7: 1941 BANTAM BRC-40
The BRC-40 was the final evolution of the Bantam design. The Army initially contracted for 1,500 units, but 2,605 were eventually assembled. Bantam ceased motor vehicle production after the last was built in December of 1941 and carried on building trailers, torpedo motors and landing gear. The BRC-40 had many fine features and was well liked by the Allied forces that used it; its light weight and nimble handling was particularly noteworthy. At least 100 BRC-40s have survived the years, making them the second most common of the pre-production 1/4-tons. This restored BRC-40 belongs to Steve Greenberg of Portland, Oregon.
8: 1941 SLAT-GRILLE WILLYS MB
The first 25,808 Willys MBs used a welded steel grille very similar to the Ford GP design, and there were a host of other differences from the later Willys. These early MBs had "Willys'' embossed in the back panel. In production, the slat grilles were given running changes until they finally evolved into the standard "stamped-grille'' MB we know and love. The slat grilles are an uncommon find these days; some sources say that fewer than 25 survive. Owner Reg Hodgson of Edmonton, Alberta, Canada, is the Editor of Army Motors, the official magazine of the Military Vehicle Preservation Association.
9: 1941-1945 WILLYS MB
The hero of World War II. Willys produced 335,531 units, and they served in every theater of war, in every conceivable role, and with every Allied army. This vehicle changed the way Americans looked at the automobile and added a new word to our vocabulary: Jeep. Early versions had "Willys'' embossed on the back panel, but the military frowned on the free advertising and ordered the practice stopped. MBs are plentiful, easily restored and a heck of a lot of fun. This superbly restored 1944 MB belongs to Tony Standefer, of Bothell, Washington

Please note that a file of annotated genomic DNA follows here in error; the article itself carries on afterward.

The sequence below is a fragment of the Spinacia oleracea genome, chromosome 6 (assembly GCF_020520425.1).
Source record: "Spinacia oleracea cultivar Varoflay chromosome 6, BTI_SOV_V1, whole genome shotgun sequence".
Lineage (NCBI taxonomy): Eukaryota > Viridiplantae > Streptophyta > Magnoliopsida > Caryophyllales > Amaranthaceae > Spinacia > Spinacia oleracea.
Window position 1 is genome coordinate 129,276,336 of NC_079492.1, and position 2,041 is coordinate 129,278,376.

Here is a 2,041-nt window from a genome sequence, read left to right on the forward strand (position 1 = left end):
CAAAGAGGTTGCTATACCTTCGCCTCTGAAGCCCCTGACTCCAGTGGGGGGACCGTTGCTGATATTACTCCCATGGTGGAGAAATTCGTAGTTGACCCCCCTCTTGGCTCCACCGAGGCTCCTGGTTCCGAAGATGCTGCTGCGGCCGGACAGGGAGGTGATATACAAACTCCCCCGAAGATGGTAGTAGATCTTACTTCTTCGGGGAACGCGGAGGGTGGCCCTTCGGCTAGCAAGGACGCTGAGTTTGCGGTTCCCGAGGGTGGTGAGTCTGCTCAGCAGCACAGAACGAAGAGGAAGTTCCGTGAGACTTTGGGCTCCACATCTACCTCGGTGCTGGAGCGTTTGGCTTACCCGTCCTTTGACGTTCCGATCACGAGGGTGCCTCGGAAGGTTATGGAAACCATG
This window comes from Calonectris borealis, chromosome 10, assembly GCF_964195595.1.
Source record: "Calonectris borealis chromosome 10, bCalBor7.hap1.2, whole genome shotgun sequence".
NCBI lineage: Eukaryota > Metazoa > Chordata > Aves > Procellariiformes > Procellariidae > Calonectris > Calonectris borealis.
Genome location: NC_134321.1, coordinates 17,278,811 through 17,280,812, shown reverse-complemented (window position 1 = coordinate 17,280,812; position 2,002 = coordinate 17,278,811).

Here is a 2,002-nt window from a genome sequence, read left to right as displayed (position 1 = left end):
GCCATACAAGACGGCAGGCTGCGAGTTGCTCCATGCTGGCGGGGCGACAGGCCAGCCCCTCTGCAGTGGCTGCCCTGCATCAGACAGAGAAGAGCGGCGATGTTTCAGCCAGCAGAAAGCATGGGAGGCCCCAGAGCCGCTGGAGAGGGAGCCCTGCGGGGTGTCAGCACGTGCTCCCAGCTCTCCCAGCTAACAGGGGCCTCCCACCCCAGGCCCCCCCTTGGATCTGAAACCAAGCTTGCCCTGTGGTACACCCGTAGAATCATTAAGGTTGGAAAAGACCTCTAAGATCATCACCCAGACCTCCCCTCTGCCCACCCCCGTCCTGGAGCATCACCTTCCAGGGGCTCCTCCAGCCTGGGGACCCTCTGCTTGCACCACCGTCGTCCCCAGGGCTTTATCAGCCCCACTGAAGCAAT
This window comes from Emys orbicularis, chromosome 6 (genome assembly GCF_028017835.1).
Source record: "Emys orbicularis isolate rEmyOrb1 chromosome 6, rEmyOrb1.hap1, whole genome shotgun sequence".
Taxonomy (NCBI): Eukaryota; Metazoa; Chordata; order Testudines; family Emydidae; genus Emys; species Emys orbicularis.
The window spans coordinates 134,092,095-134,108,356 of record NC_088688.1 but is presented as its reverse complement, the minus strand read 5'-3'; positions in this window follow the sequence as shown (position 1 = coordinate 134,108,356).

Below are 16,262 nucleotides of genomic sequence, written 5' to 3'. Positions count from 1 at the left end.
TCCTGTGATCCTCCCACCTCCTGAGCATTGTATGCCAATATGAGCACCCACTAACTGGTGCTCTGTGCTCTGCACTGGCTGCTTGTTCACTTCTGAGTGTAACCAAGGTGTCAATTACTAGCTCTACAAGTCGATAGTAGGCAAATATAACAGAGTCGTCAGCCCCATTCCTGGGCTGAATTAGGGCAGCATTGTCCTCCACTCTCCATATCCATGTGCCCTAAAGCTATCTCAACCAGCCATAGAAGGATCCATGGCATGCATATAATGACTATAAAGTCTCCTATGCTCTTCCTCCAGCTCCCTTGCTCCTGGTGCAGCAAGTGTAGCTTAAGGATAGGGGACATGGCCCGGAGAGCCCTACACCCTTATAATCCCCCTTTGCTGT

10 1941-1945 FORD GPW
As Ford built the last of its own GP units, it landed a contract to built Jeeps to the Willys pattern. Ford designated these vehicles GPW (Government, 80-inch wheelbase, Willys). Though very similar to the Willys, there are some telltale differences. The front crossmenber is a U-channel instead of the Willys tubular unit. The letter F (Ford) is stamped on most small components, and the rear stowage compartment differs from the Willys. To war's end, 277,896 Ford GPWs were built, and they're equally as popular and cherished as the Willys. The vehicle shown belongs to John Ferrie of Fort Collins, Colorado and is an early '42 "Script'' model, meaning it has "Ford'' embossed on the rear panel.
11: 1942-1943 FORD GPA
This is the amphibious Jeep, or "Seep.'' Not particularly successful on land or sea, 12,778 were constructed. In the water, they were very slow, and anything more than a slight chop sent them to the bottom. On land, the extra weight and bulk made them ungainly. Originally developed by Marmon-Herrington and the yacht designers at Sparkman and Stevens, Seeps saw limited service. Nowadays, as an oddball, they've become highly collectable and are quite rare. (If 11B is used, add: This restored GPA belongs to Wayne Dowdle of Memphis, Tennessee.)
12: 1944-1945 CJ-2
As the war wound down, Willys turned its attention to the postwar Jeep market and started development of a civilian model. Though there may have been a CJ or CJ-1, available records show only CJ-2 models mentioned. The first of these were known as "Agrijeeps'' on their data plates. Twelve Agrijeeps were produced in 1944, and another 22 or 23 CJ-2s in 1945. These rigs were used at various agricultural test stations around the country. This restored 1944 Agrijeep bears the serial number CJ-2-09. Owned by noted early-Jeep expert Fred Coldwell, the CJ-2 was restored by Charles Ellis and is one of two remaining Agrijeeps. A total of four CJ-2s remain: numbers 09, 12, 32 and 37.